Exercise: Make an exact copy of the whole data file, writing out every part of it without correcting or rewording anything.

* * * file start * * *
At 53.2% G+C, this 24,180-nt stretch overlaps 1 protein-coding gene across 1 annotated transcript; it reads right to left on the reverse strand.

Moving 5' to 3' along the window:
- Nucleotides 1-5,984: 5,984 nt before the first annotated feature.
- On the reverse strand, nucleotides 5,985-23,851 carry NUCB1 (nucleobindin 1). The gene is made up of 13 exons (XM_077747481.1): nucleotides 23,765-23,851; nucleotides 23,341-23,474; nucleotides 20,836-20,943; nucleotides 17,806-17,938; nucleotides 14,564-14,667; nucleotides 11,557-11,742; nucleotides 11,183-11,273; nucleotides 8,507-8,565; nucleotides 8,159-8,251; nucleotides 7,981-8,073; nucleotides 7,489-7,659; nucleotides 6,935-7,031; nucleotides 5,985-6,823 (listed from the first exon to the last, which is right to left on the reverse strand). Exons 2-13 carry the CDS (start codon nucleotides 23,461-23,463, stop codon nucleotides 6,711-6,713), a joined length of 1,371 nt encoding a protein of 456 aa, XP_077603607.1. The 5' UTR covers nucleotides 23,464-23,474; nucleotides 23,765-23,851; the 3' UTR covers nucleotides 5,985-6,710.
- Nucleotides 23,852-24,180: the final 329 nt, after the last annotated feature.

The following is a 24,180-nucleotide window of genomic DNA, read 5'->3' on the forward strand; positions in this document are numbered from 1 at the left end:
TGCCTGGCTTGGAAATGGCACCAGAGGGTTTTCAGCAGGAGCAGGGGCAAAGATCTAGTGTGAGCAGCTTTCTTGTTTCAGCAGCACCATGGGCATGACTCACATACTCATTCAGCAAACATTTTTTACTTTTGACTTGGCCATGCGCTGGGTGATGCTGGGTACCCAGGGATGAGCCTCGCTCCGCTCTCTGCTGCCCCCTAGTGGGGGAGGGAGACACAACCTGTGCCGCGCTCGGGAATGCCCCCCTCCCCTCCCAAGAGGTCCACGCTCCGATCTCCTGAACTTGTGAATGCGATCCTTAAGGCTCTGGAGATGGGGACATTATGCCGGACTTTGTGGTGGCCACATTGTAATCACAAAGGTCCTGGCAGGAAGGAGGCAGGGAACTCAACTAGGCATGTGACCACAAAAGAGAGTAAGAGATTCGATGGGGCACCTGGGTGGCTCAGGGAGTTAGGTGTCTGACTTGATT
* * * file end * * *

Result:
At 53.2% G+C, this 24,180-nt stretch overlaps 1 protein-coding gene across 1 annotated transcript; it reads right to left on the reverse strand.

Moving 5' to 3' along the window:
- Nucleotides 1-5,984: 5,984 nt before the first annotated feature.
- On the reverse strand, nucleotides 5,985-23,851 carry NUCB1 (nucleobindin 1). The gene is made up of 13 exons (XM_077747481.1): nucleotides 23,765-23,851; nucleotides 23,341-23,474; nucleotides 20,836-20,943; nucleotides 17,806-17,938; nucleotides 14,564-14,667; nucleotides 11,557-11,742; nucleotides 11,183-11,273; nucleotides 8,507-8,565; nucleotides 8,159-8,251; nucleotides 7,981-8,073; nucleotides 7,489-7,659; nucleotides 6,935-7,031; nucleotides 5,985-6,823 (listed from the first exon to the last, which is right to left on the reverse strand). Exons 2-13 carry the CDS (start codon nucleotides 23,461-23,463, stop codon nucleotides 6,711-6,713), a joined length of 1,371 nt encoding a protein of 456 aa, XP_077603607.1. The 5' UTR covers nucleotides 23,464-23,474; nucleotides 23,765-23,851; the 3' UTR covers nucleotides 5,985-6,710.
- Nucleotides 23,852-24,180: the final 329 nt, after the last annotated feature.

The following is a 24,180-nucleotide window of genomic DNA, read 5'->3' on the forward strand; positions in this document are numbered from 1 at the left end:
TGCCTGGCTTGGAAATGGCACCAGAGGGTTTTCAGCAGGAGCAGGGGCAAAGATCTAGTGTGAGCAGCTTTCTTGTTTCAGCAGCACCATGGGCATGACTCACATACTCATTCAGCAAACATTTTTTACTTTTGACTTGGCCATGCGCTGGGTGATGCTGGGTACCCAGGGATGAGCCTCGCTCCGCTCTCTGCTGCCCCCTAGTGGGGGAGGGAGACACAACCTGTGCCGCGCTCGGGAATGCCCCCCTCCCCTCCCAAGAGGTCCACGCTCCGATCTCCTGAACTTGTGAATGCGATCCTTAAGGCTCTGGAGATGGGGACATTATGCCGGACTTTGTGGTGGCCACATTGTAATCACAAAGGTCCTGGCAGGAAGGAGGCAGGGAACTCAACTAGGCATGTGACCACAAAAGAGAGTAAGAGATTCGATGGGGCACCTGGGTGGCTCAGGGAGTTAGGTGTCTGACTTGATT